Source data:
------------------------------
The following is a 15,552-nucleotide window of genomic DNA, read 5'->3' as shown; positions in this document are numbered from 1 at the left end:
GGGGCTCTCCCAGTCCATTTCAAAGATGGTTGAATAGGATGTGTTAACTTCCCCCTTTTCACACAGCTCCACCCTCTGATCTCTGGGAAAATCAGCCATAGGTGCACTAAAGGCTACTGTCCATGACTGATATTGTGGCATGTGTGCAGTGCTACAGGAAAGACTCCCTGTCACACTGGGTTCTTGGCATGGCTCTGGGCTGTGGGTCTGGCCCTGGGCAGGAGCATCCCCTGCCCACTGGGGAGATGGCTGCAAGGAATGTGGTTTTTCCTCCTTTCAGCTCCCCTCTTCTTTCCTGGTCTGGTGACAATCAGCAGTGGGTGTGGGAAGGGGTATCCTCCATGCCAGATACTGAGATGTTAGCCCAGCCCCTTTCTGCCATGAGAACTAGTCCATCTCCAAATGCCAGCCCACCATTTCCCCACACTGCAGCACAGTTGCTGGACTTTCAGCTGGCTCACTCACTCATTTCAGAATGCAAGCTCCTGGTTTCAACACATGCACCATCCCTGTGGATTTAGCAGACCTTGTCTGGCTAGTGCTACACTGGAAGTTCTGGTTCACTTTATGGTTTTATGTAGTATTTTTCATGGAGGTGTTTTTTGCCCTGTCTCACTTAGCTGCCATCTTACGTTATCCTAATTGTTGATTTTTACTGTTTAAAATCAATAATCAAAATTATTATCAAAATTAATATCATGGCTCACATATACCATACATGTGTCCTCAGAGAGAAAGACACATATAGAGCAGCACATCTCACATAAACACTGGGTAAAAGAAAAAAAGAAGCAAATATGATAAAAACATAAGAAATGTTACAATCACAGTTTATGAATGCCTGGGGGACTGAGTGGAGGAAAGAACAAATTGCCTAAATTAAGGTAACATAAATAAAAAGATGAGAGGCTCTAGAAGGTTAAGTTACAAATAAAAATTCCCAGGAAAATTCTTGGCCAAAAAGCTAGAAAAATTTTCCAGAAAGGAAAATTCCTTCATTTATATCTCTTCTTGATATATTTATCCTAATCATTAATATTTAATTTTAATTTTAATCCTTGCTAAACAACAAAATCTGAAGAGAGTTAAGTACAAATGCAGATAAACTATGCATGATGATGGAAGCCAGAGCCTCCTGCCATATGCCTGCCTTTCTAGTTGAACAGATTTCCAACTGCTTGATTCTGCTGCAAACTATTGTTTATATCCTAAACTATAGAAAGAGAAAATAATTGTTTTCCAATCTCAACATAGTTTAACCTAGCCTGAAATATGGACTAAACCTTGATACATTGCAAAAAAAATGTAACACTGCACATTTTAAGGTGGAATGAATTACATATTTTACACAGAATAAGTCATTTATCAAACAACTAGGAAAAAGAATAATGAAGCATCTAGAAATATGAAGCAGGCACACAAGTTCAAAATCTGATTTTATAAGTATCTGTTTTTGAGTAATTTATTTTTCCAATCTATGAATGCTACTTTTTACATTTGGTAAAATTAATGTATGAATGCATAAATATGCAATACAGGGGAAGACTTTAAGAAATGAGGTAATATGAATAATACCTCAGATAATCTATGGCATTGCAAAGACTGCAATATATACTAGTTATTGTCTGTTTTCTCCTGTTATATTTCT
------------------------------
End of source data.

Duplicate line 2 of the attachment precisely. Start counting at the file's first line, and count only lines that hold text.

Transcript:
GGGGCTCTCCCAGTCCATTTCAAAGATGGTTGAATAGGATGTGTTAACTTCCCCCTTTTCACACAGCTCCACCCTCTGATCTCTGGGAAAATCAGCCATAGGTGCACTAAAGGCTACTGTCCATGACTGATATTGTGGCATGTGTGCAGTGCTACAGGAAAGACTCCCTGTCACACTGGGTTCTTGGCATGGCTCTGGGCTGTGGGTCTGGCCCTGGGCAGGAGCATCCCCTGCCCACTGGGGAGATGGCTGCAAGGAATGTGGTTTTTCCTCCTTTCAGCTCCCCTCTTCTTTCCTGGTCTGGTGACAATCAGCAGTGGGTGTGGGAAGGGGTATCCTCCATGCCAGATACTGAGATGTTAGCCCAGCCCCTTTCTGCCATGAGAACTAGTCCATCTCCAAATGCCAGCCCACCATTTCCCCACACTGCAGCACAGTTGCTGGACTTTCAGCTGGCTCACTCACTCATTTCAGAATGCAAGCTCCTGGTTTCAACACATGCACCATCCCTGTGGATTTAGCAGACCTTGTCTGGCTAGTGCTACACTGGAAGTTCTGGTTCACTTTATGGTTTTATGTAGTATTTTTCATGGAGGTGTTTTTTGCCCTGTCTCACTTAGCTGCCATCTTACGTTATCCTAATTGTTGATTTTTACTGTTTAAAATCAATAATCAAAATTATTATCAAAATTAATATCATGGCTCACATATACCATACATGTGTCCTCAGAGAGAAAGACACATATAGAGCAGCACATCTCACATAAACACTGGGTAAAAGAAAAAAAGAAGCAAATATGATAAAAACATAAGAAATGTTACAATCACAGTTTATGAATGCCTGGGGGACTGAGTGGAGGAAAGAACAAATTGCCTAAATTAAGGTAACATAAATAAAAAGATGAGAGGCTCTAGAAGGTTAAGTTACAAATAAAAATTCCCAGGAAAATTCTTGGCCAAAAAGCTAGAAAAATTTTCCAGAAAGGAAAATTCCTTCATTTATATCTCTTCTTGATATATTTATCCTAATCATTAATATTTAATTTTAATTTTAATCCTTGCTAAACAACAAAATCTGAAGAGAGTTAAGTACAAATGCAGATAAACTATGCATGATGATGGAAGCCAGAGCCTCCTGCCATATGCCTGCCTTTCTAGTTGAACAGATTTCCAACTGCTTGATTCTGCTGCAAACTATTGTTTATATCCTAAACTATAGAAAGAGAAAATAATTGTTTTCCAATCTCAACATAGTTTAACCTAGCCTGAAATATGGACTAAACCTTGATACATTGCAAAAAAAATGTAACACTGCACATTTTAAGGTGGAATGAATTACATATTTTACACAGAATAAGTCATTTATCAAACAACTAGGAAAAAGAATAATGAAGCATCTAGAAATATGAAGCAGGCACACAAGTTCAAAATCTGATTTTATAAGTATCTGTTTTTGAGTAATTTATTTTTCCAATCTATGAATGCTACTTTTTACATTTGGTAAAATTAATGTATGAATGCATAAATATGCAATACAGGGGAAGACTTTAAGAAATGAGGTAATATGAATAATACCTCAGATAATCTATGGCATTGCAAAGACTGCAATATATACTAGTTATTGTCTGTTTTCTCCTGTTATATTTCT